The current head of the ICC has been heavily criticised for recent comments he made regarding the future of Test cricket and the sustainability of Women’s Tests in particular.
Speaking to the BBC Test Match Special, the head of the International Cricket Council said: “I can’t see women’s Test cricket evolving at any particular speed.”
These comments came shortly after he was supporting Heather Knight’s wish for five day Test matches in the women’s game.
Barlcay said: “Most people would say five days are required. Absolutely, if they are going to play it, my personal view is that they should have five days to play it in.”
However, this supportive tone was quickly swapped for one offering a much more archaic, regressive perspective that has once again cast a dark shadow over the development of the women’s game.
In recent months, women footballers have been called out for being ‘more emotional’; women’s tennis has been referred to as more boring than men’s tennis and several journalists and writers walked out of the Scottish Football Writers’ Awards dinner, after the guest speaker allegedly made continuous racist, sexist and homophobic comments.
Now it would appear it’s the world of cricket’s turn next in this incessant run of challenges and struggles.
The top dog of the highest cricket organisation in the world has come out and publicly stated: “To play Test cricket you have got to have structures domestically. They don’t really exist in any of the countries at the moment. I can’t really see women’s Test cricket evolving at any particular speed.”
You might have imagined that in response to saying that the structures don’t exist, you would strategise ways in which you could help implement them and encourage women’s Test cricket to grow.
But no, apparently not.
Instead we are left with an overwhelming sadness that the sport is on track to do little to nothing to help encourage, promote and implement certainty in Women’s Test cricket.
Unsurprisingly, Barclay has received numerous complaints for his words, with Australia captain Meg Lanning voicing her response to the comments.
Speaking to The Age and The Sydney Morning Herald, Lanning said: “We understand that not every country in women’s cricket is at the point where Test cricket is a main focus and hopefully that can continue to develop over time.
“What was a touch frustrating was that we want to be ambitious, and see what’s possible.”
Lanning finished by saying: “It’s about being open to the possibilities and being ambitious with where we want to go with the game…We understand that not every country has the platform and the pathways and the resources to get it up at the moment, but that doesn’t mean we can’t work towards it.”
Not only were the ICC Chair’s comments hugely damaging to what should be a positive and hopeful discussion of the future of women’s cricket, but he has also made clear where he stands on the position of Test cricket as a whole.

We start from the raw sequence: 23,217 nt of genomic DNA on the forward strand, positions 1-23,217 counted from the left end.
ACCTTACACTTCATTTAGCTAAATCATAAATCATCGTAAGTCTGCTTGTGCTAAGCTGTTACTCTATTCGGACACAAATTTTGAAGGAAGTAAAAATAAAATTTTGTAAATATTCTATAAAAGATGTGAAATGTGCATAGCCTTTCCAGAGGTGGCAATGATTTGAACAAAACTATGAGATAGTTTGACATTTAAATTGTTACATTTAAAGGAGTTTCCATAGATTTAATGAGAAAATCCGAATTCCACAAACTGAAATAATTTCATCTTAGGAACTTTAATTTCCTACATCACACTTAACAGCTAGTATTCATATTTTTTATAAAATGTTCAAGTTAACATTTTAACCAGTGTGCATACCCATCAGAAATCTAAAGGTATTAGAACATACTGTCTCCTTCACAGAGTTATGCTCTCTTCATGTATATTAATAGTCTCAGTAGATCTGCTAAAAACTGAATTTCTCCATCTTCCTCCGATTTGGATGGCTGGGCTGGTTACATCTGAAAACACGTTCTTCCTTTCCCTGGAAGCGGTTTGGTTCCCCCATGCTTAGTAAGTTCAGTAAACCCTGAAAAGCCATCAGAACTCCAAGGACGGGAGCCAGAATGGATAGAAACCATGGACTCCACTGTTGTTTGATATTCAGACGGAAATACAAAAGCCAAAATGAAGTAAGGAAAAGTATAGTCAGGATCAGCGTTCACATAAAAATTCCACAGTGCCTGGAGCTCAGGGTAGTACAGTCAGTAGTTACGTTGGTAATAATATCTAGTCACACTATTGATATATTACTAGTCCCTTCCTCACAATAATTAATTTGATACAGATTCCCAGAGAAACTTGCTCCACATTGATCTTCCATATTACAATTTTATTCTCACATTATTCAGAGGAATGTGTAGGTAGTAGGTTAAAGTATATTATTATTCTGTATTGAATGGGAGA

The Test format is the historic foundation of cricket. It’s where the real battles take place.
Who is able to endure five days of intensity and concentration all while maintaining the highest level of skill with bat, bowl and in the field?
However, in Barclay’s words, there is no intention to help keep what now appears to be a dying art alive: “If you look strategically at the way cricket is going there is no doubt that white-ball cricket is the way of the future.
“That is the game sought after by fans. It is where broadcasters are putting their resources. It is what is driving the money.”
What a depressing sentence.
Evidently, the commercialised element of the world appears to be intent on wiping out an iconic and fundamental format of cricket.
Any cricketer who speaks on the subject says it is always the highest j to play international Test cricket for their country.
Adil Rashid, as one example, recently spoke out on his excitement at potentially working under Brendon McCullum and Ben Stokes saying: “It’s everyone’s dream to play Test cricket and I’m no different.”
England and New Zealand have been involved in two exhilarating Test matches in the past month, with England enjoying three centurions in the second Test match at Trent Bridge.
After the buzz of what was one of England’s most exciting Test matches in recent times, it feels such an unnecessary critique to suggest the future of Test cricket is falling away.
Additionally, with the number (or lack thereof) of women’s Tests that take place each year, the ambition should not be to minimise these opportunities to exhibit such talent.
With the Test format being such a historic and essential root of cricket, we should not be driving the women’s game away from this.
How are the women’s Test matches supposed to drive interest and audience if they do not exist?
However, with such an apparently closed-minded boss at the top of the food chain, both cricketers and fans need to speak louder if their wishes are to become a reality and if the future of Test cricket, for both men and women, is to have any longevity.